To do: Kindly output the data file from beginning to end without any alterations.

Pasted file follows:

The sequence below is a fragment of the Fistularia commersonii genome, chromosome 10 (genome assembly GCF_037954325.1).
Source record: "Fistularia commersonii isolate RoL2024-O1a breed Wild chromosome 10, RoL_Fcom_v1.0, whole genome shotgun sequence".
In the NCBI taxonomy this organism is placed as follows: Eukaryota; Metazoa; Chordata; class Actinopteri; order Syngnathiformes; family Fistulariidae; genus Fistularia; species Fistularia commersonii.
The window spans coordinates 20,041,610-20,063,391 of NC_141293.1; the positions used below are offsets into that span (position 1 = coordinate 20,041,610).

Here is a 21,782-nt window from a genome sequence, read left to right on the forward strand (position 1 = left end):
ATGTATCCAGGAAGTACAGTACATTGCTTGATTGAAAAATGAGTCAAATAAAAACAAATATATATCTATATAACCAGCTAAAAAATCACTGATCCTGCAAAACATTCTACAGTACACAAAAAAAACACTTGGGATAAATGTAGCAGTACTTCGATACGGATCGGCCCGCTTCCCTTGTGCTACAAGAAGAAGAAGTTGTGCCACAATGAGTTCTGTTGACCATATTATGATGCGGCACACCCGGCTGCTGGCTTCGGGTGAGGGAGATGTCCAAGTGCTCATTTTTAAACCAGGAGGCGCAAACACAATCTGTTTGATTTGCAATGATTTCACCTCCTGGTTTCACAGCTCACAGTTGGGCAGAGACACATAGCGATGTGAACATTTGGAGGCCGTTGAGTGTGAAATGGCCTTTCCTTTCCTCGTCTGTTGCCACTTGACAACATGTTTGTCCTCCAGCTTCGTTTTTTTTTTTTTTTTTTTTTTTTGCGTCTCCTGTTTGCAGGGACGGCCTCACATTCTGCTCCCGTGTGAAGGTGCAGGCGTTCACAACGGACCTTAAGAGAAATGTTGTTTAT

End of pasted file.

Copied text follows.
The sequence below is a fragment of the Fistularia commersonii genome, chromosome 10 (genome assembly GCF_037954325.1).
Source record: "Fistularia commersonii isolate RoL2024-O1a breed Wild chromosome 10, RoL_Fcom_v1.0, whole genome shotgun sequence".
In the NCBI taxonomy this organism is placed as follows: Eukaryota; Metazoa; Chordata; class Actinopteri; order Syngnathiformes; family Fistulariidae; genus Fistularia; species Fistularia commersonii.
The window spans coordinates 20,041,610-20,063,391 of NC_141293.1; the positions used below are offsets into that span (position 1 = coordinate 20,041,610).

Here is a 21,782-nt window from a genome sequence, read left to right on the forward strand (position 1 = left end):
ATGTATCCAGGAAGTACAGTACATTGCTTGATTGAAAAATGAGTCAAATAAAAACAAATATATATCTATATAACCAGCTAAAAAATCACTGATCCTGCAAAACATTCTACAGTACACAAAAAAAACACTTGGGATAAATGTAGCAGTACTTCGATACGGATCGGCCCGCTTCCCTTGTGCTACAAGAAGAAGAAGTTGTGCCACAATGAGTTCTGTTGACCATATTATGATGCGGCACACCCGGCTGCTGGCTTCGGGTGAGGGAGATGTCCAAGTGCTCATTTTTAAACCAGGAGGCGCAAACACAATCTGTTTGATTTGCAATGATTTCACCTCCTGGTTTCACAGCTCACAGTTGGGCAGAGACACATAGCGATGTGAACATTTGGAGGCCGTTGAGTGTGAAATGGCCTTTCCTTTCCTCGTCTGTTGCCACTTGACAACATGTTTGTCCTCCAGCTTCGTTTTTTTTTTTTTTTTTTTTTTTTGCGTCTCCTGTTTGCAGGGACGGCCTCACATTCTGCTCCCGTGTGAAGGTGCAGGCGTTCACAACGGACCTTAAGAGAAATGTTGTTTAT